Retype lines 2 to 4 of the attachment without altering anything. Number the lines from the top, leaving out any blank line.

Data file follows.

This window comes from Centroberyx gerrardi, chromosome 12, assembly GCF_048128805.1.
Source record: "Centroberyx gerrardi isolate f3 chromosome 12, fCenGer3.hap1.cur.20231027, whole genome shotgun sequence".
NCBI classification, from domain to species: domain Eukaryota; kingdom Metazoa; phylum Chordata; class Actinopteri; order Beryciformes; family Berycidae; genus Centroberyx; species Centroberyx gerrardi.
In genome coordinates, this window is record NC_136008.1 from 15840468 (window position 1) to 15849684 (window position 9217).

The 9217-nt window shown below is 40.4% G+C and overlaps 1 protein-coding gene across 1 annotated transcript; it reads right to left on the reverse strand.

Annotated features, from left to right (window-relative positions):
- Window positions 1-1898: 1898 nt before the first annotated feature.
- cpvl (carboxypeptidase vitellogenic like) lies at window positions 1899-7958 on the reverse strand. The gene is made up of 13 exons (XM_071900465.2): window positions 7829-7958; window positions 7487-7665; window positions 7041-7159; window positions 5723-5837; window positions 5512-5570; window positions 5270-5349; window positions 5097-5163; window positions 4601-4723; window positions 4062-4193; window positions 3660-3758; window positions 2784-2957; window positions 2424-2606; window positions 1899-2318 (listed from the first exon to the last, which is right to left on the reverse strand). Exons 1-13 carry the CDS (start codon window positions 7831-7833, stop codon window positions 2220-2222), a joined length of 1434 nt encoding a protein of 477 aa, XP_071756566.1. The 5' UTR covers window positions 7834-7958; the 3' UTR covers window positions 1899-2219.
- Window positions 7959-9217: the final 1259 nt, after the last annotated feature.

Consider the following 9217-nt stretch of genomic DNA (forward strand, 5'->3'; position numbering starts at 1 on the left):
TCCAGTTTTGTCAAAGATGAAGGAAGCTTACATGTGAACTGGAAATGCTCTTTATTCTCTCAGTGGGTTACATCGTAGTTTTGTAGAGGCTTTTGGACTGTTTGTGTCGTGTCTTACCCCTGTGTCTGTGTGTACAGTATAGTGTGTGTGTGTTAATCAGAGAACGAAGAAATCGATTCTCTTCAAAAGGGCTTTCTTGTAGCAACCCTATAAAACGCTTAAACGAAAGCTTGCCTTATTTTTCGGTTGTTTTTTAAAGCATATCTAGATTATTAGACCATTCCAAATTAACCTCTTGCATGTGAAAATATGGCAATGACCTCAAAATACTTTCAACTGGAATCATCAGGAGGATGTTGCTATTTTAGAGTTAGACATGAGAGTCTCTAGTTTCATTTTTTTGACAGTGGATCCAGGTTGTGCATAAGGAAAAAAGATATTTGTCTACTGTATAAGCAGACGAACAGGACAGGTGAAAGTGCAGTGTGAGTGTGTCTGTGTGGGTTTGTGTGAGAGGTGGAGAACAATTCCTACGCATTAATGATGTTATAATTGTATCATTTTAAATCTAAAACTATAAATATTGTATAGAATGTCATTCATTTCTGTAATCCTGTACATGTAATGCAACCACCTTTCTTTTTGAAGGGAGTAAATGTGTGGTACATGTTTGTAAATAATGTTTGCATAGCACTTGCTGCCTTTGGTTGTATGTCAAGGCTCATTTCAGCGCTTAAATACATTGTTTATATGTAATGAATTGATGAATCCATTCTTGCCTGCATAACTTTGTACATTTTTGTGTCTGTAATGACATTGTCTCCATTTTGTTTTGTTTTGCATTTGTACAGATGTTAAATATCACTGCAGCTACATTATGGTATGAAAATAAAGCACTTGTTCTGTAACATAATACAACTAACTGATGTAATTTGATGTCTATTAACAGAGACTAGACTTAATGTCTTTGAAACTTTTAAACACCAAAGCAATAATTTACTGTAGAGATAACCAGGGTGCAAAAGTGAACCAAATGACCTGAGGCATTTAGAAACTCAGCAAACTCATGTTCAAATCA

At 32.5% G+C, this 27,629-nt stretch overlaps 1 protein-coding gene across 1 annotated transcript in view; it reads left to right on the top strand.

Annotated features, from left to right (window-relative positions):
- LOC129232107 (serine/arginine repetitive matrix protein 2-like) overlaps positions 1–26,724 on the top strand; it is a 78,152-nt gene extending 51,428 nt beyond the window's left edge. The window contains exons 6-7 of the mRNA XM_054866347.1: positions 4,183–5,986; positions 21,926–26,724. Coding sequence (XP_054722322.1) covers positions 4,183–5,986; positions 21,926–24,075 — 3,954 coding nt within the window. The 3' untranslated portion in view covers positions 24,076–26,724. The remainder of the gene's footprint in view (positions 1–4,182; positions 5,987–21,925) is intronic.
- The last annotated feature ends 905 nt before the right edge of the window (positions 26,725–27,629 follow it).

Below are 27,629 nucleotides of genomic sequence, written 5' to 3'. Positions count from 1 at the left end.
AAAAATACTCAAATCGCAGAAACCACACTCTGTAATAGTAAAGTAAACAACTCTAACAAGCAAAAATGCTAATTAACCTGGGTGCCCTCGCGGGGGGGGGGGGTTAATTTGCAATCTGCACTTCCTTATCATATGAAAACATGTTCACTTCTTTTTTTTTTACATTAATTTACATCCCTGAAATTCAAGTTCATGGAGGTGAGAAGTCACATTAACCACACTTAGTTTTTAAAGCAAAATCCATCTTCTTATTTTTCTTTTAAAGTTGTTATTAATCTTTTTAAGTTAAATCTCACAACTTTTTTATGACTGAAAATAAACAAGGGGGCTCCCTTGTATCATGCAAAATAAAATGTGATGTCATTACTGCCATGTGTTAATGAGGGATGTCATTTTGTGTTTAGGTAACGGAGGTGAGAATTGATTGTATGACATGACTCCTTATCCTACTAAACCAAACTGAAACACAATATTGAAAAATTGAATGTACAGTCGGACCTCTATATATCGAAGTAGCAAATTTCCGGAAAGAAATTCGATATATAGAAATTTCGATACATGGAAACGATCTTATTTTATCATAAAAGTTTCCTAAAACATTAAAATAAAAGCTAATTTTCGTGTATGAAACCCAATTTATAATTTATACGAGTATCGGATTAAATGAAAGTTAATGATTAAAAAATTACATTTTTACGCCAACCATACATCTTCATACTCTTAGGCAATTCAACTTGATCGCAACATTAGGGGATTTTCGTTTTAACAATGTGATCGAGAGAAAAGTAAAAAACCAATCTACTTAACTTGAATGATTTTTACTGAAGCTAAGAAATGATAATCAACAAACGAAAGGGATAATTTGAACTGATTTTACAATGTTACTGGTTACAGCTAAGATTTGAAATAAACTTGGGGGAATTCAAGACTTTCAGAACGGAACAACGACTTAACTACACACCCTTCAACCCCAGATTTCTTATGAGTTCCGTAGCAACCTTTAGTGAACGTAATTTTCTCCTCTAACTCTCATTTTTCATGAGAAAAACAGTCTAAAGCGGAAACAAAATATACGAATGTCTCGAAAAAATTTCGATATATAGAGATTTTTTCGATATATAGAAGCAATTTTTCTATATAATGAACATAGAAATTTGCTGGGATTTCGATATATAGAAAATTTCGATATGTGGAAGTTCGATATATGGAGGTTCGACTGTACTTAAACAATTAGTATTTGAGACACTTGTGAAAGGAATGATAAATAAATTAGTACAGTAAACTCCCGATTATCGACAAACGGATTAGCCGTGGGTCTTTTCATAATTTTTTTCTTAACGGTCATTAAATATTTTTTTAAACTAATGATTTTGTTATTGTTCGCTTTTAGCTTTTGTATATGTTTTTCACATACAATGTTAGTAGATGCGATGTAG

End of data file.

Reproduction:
Source record: "Centroberyx gerrardi isolate f3 chromosome 12, fCenGer3.hap1.cur.20231027, whole genome shotgun sequence".
NCBI classification, from domain to species: domain Eukaryota; kingdom Metazoa; phylum Chordata; class Actinopteri; order Beryciformes; family Berycidae; genus Centroberyx; species Centroberyx gerrardi.
In genome coordinates, this window is record NC_136008.1 from 15840468 (window position 1) to 15849684 (window position 9217).